The person entering the 1,000 years alive will have experienced Satan’s deception before the Adversary is bound in the bottomless pit, but the person born a year into the 1,000 years will not experience Satan’s wiles unless the person lives until Satan is loosed for another three and a half years—once cast into time (Rev 12:9-10), Satan doesn’t get to leave; he will die as does all other life confined within time. Thus, liberation from bondage to the law of sin and death will have a person living physically until slain by outside means or changed, replacing perishable with imperishable. So arguments that ascribe to the flesh presently existing liberation from sin and death are errant, and not well conceived.
Disciples’ minds have been liberated by “the law of the Spirit of life” (Rom 8:2), but if the law of life did not prevail against the law of sin—if the mind did not prevail over the body; if the laws of God written on the heart and placed in the mind of a disciple through receipt of the Holy Spirit did not overcome the disobedience of the flesh (i.e., the desires of the flesh, the desires of the eyes, and pride in possessions – 1 John 2:16)—then the disciple will have, by his or her actions, spoken against the Holy Spirit. The disciple will be counted among the many who are called, but not among the few who are chosen (Matt 22:14). The disciple will be as the men of Jerusalem were, having the laws of God near and the Messenger within the city, but being unwilling to keep the laws (John 7:19) and being unable to hear either the words of the Father or to recognize the Messenger. Truly, the disciple will be like the physically circumcised nation that will be condemned by the men of Nineveh.
The reader should now read the book of Jonah.
Commentary: The Lord appointed a great fish to swallow Jonah, and he was in the belly of the fish three days and three nights…every Bible student knows this story, which Jesus uses as a copy and shadow of the Son of Man. This story can, therefore, be read allegorically, with a virtual one-to-one correspondence between the physical events that happen to peoples who are not circumcised, and to events that happen to the physically circumcised, then following the three days and three nights, spiritually circumcised nation of Israel. For of necessity—because of its long term lawlessness that caused the Logos to divorce the nation He had married at Sinai—the natural nation of Israel cast Jesus overboard as the sailors did Jonah: either all of the natural nation had to die, or the Logos had to die before the Lord was free to marry another (Rom 7:1-4) upon His return.
Following the three days and three nights, about which no ambiguity exists—in Hebrew, day is the hot portion of a 24-hour period, and night is the turning or twisting away [from the light or heat] portion of the same 24-hour period—Jonah goes to Gentiles [the nations] rather than to his own nation, which also was evil. Jonah was proclaiming justice to Gentiles, who heard and repented for a season, then returned to their wicked ways. Jesus proclaimed justice to Gentiles, who heard His voice and repented for a season, then returned to their wicked ways.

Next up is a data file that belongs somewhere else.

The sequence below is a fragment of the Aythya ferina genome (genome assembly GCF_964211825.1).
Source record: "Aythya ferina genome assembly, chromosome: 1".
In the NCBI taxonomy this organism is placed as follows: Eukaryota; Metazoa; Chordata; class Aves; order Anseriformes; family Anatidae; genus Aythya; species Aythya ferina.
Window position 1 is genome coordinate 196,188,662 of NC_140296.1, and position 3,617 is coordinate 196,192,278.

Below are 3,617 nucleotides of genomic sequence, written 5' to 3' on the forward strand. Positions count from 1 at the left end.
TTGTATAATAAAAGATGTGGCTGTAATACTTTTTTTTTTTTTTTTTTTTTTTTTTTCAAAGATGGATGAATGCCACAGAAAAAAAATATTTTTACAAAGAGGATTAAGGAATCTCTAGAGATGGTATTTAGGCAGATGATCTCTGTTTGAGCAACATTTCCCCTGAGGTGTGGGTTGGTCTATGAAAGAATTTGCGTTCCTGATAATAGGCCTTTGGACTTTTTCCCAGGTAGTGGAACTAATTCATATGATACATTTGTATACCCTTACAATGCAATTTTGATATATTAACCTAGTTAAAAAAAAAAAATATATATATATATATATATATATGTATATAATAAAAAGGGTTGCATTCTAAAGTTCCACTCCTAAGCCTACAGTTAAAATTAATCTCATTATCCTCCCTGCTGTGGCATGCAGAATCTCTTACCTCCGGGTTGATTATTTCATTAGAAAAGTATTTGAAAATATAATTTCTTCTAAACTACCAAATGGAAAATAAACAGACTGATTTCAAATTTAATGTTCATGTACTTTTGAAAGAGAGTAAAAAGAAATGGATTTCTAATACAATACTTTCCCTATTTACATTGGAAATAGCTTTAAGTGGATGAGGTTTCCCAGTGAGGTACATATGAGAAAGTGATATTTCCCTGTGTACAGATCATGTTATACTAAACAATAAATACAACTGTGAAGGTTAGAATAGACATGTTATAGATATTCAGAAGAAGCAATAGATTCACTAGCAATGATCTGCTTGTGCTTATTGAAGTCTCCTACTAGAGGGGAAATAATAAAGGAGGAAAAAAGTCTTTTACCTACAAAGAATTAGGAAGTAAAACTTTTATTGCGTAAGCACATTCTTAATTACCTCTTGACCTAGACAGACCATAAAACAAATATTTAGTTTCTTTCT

Nineveh’s repentance lasted less that 150 years; the Church’s repentance lasted about the same length of time, as seen by when the sacraments were taken.
The reader should now read John chapter 19 first, then chapter 12.
Commentary: The Lord’s Day is not the first day of the week; however, it is not the seventh day either as some Sabbatarian fellowships teach their disciples. It begins the fourth day of the seven day spiritual creation week, as Jesus’ resurrection was on the fourth day of Unleavened Bread in the year 31 CE…Jesus died as the Passover Lamb of God, a Lamb appropriate to the size of the household of God. He died between the evenings as the Pharisees then reckoned when paschal lambs were to be killed. He died on the 14th day of the first month, the Preparation Day (John 19:31), and He was placed in the tomb before dark, before the 15th day (the High Sabbath) began.
Again, Jesus said that the only sign He would give of who He was would be the sign of Jonah (Matt 12:39-40). There is no ambiguity in the book of Jonah: the man who fled God was three days and three nights in the belly of a great fish before being spewed out of that fish to come to the men of Nineveh. And if Jesus was not in the grave for three days and three nights, He doesn’t qualify as the Son of Man as He established the basis for condemning the generation that would kill Him.
But Jesus was in the grave three days and three nights:
Jesus entered Jerusalem on a not-before-ridden colt of an ass in the manner that the high priest would enter with the selected Passover lamb: Jesus entered on the 10th of the first month, the day when the Passover lamb was to be selected (Exod 12:3).